Twenty-two-year-old Sydney-based Sebastian Duhau will soon be making his way to the Vatican as Australia’s youth auditor at the upcoming General Synod of Bishops on Young People, Faith and Vocational Discernment.
Mr Duhau, from the Diocese of Parramatta, was nominated and accepted to participate in the General Synod itself, along with young people and lay Catholics from more than 40 countries, according to an official list of participants released by the Vatican on Saturday.
He will participate in small group discussions and deliberations and give a four-minute speech on issues affecting youth today.
The Catholic Church in Australia has sent two young women – Ashleigh Green (Broken Bay Diocese) and Angela Marks (Chaldean Diocese) – to previous gatherings leading up to the Synod.
The Australian bishops who will be attending the Synod in Rome include Archbishop of Melbourne Peter Comensoli, who was personally selected by Pope Francis, and two Australian Catholic Bishops Conference (ACBC) delegates: Archbishop of Sydney Anthony Fisher OP and Melbourne Auxiliary Bishop Mark Edwards OMI.
The Holy Father’s appointees to the synod were announced on 15 September, and the synod will meet from 3 to 26 October.
Director of the ACBC’s Office for Youth Malcolm Hart said Mr Duhau’s experience in youth ministry and leadership in the parish, diocese, religious order and education settings would give him a comprehensive set of experiences to draw upon during the Synod.
“His current study in education and theology, together with the formative experiences in De La Salle ministries, provide reflective and prayer practices that will inform his participation through this important experience,” Mr Hart said.
The retreat and programs coordinator for Lasallian Mission Services said he is excited about the opportunity.
“I see one of the key concerns of young people is being heard and being listened to,” Mr Duhau said.
“Young people feel so many adults talk at them. They need to be heard more, and young people need to have a voice and a say in what’s going on in the wider community and Church.”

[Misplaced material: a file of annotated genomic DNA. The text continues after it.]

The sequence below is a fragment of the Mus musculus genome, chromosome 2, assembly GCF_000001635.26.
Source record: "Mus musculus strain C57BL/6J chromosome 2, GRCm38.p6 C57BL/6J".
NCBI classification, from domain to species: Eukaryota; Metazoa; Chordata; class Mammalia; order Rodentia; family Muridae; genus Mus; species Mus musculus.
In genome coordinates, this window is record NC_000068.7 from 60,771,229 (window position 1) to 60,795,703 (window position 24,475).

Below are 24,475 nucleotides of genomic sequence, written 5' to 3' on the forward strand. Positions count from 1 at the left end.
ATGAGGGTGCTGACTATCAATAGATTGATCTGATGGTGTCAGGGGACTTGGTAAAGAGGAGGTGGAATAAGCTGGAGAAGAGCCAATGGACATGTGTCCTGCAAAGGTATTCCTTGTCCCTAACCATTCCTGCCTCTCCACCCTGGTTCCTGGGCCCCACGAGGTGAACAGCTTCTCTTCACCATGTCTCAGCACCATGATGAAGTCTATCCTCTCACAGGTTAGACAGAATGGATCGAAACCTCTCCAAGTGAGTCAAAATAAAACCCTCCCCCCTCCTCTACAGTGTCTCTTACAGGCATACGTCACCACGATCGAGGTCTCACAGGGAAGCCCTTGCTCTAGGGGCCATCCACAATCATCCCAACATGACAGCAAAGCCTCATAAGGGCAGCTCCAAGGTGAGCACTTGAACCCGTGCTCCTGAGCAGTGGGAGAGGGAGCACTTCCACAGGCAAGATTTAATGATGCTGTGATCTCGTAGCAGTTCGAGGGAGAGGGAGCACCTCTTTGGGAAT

Mr Duhau said there was a wide range of topics being covered at the Synod and he was particularly interested in talking about vocations.
“There’s such a wide range of topics at the Synod, and I could imagine myself talking about so many of those things,” he said.
“But if I were to pick one thing right now, I would talk about vocation – not just in the traditional Church sense, but in the broader sense of the word. Vocation is being called to what God wants you to do. In all vocations you can live out your faith.
“I’m really looking forward to bringing back all the experiences and being able to talk about this to young people.”
Mr Duhau’s appointment follows the release of results from the most extensive survey of young Catholics in Australia.
Young people said they are concerned about: mental health, questions around identity, loneliness, relationships and friendships, the direction of society, politics and the Church, and living out their faith in the secular world.
The ACBC initiated the survey, and it was completed by more than 15,000 people aged 16 to 29 as part of Australian preparations for the Synod.
To the list of members of the Synod of Bishops elected by national bishops’ conferences, Pope Francis added cardinals from 14 countries, bishops from another ten nations, as well as ten priests who are full voting members of the gathering.